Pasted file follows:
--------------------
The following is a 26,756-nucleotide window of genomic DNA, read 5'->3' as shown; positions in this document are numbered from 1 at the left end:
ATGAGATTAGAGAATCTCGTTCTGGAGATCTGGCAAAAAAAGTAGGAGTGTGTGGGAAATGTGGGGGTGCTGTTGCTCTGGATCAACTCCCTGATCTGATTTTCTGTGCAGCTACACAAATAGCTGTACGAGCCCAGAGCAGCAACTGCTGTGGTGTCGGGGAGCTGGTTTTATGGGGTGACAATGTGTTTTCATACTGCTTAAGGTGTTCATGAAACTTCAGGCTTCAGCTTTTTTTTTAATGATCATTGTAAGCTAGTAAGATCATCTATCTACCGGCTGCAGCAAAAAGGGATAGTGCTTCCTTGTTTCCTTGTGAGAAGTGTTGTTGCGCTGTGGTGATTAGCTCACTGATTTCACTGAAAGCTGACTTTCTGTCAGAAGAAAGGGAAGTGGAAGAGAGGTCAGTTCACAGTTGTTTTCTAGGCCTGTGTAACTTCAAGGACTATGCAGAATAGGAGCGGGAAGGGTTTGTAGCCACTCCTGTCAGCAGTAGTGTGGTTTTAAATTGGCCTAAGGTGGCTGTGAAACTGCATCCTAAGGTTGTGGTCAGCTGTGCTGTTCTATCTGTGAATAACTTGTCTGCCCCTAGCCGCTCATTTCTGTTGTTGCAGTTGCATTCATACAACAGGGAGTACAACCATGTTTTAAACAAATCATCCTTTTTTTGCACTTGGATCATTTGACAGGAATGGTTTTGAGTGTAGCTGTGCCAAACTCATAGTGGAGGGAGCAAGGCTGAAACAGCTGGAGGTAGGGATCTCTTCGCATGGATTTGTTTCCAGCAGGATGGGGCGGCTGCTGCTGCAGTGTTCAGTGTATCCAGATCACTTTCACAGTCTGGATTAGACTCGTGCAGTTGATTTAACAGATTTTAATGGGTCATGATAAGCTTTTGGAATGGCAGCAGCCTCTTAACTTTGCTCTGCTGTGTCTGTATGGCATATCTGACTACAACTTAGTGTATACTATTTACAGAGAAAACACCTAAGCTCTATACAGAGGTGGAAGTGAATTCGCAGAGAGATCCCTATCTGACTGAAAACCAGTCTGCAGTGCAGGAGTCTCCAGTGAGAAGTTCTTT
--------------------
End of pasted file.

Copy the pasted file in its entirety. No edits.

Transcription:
The following is a 26,756-nucleotide window of genomic DNA, read 5'->3' as shown; positions in this document are numbered from 1 at the left end:
ATGAGATTAGAGAATCTCGTTCTGGAGATCTGGCAAAAAAAGTAGGAGTGTGTGGGAAATGTGGGGGTGCTGTTGCTCTGGATCAACTCCCTGATCTGATTTTCTGTGCAGCTACACAAATAGCTGTACGAGCCCAGAGCAGCAACTGCTGTGGTGTCGGGGAGCTGGTTTTATGGGGTGACAATGTGTTTTCATACTGCTTAAGGTGTTCATGAAACTTCAGGCTTCAGCTTTTTTTTTAATGATCATTGTAAGCTAGTAAGATCATCTATCTACCGGCTGCAGCAAAAAGGGATAGTGCTTCCTTGTTTCCTTGTGAGAAGTGTTGTTGCGCTGTGGTGATTAGCTCACTGATTTCACTGAAAGCTGACTTTCTGTCAGAAGAAAGGGAAGTGGAAGAGAGGTCAGTTCACAGTTGTTTTCTAGGCCTGTGTAACTTCAAGGACTATGCAGAATAGGAGCGGGAAGGGTTTGTAGCCACTCCTGTCAGCAGTAGTGTGGTTTTAAATTGGCCTAAGGTGGCTGTGAAACTGCATCCTAAGGTTGTGGTCAGCTGTGCTGTTCTATCTGTGAATAACTTGTCTGCCCCTAGCCGCTCATTTCTGTTGTTGCAGTTGCATTCATACAACAGGGAGTACAACCATGTTTTAAACAAATCATCCTTTTTTTGCACTTGGATCATTTGACAGGAATGGTTTTGAGTGTAGCTGTGCCAAACTCATAGTGGAGGGAGCAAGGCTGAAACAGCTGGAGGTAGGGATCTCTTCGCATGGATTTGTTTCCAGCAGGATGGGGCGGCTGCTGCTGCAGTGTTCAGTGTATCCAGATCACTTTCACAGTCTGGATTAGACTCGTGCAGTTGATTTAACAGATTTTAATGGGTCATGATAAGCTTTTGGAATGGCAGCAGCCTCTTAACTTTGCTCTGCTGTGTCTGTATGGCATATCTGACTACAACTTAGTGTATACTATTTACAGAGAAAACACCTAAGCTCTATACAGAGGTGGAAGTGAATTCGCAGAGAGATCCCTATCTGACTGAAAACCAGTCTGCAGTGCAGGAGTCTCCAGTGAGAAGTTCTTT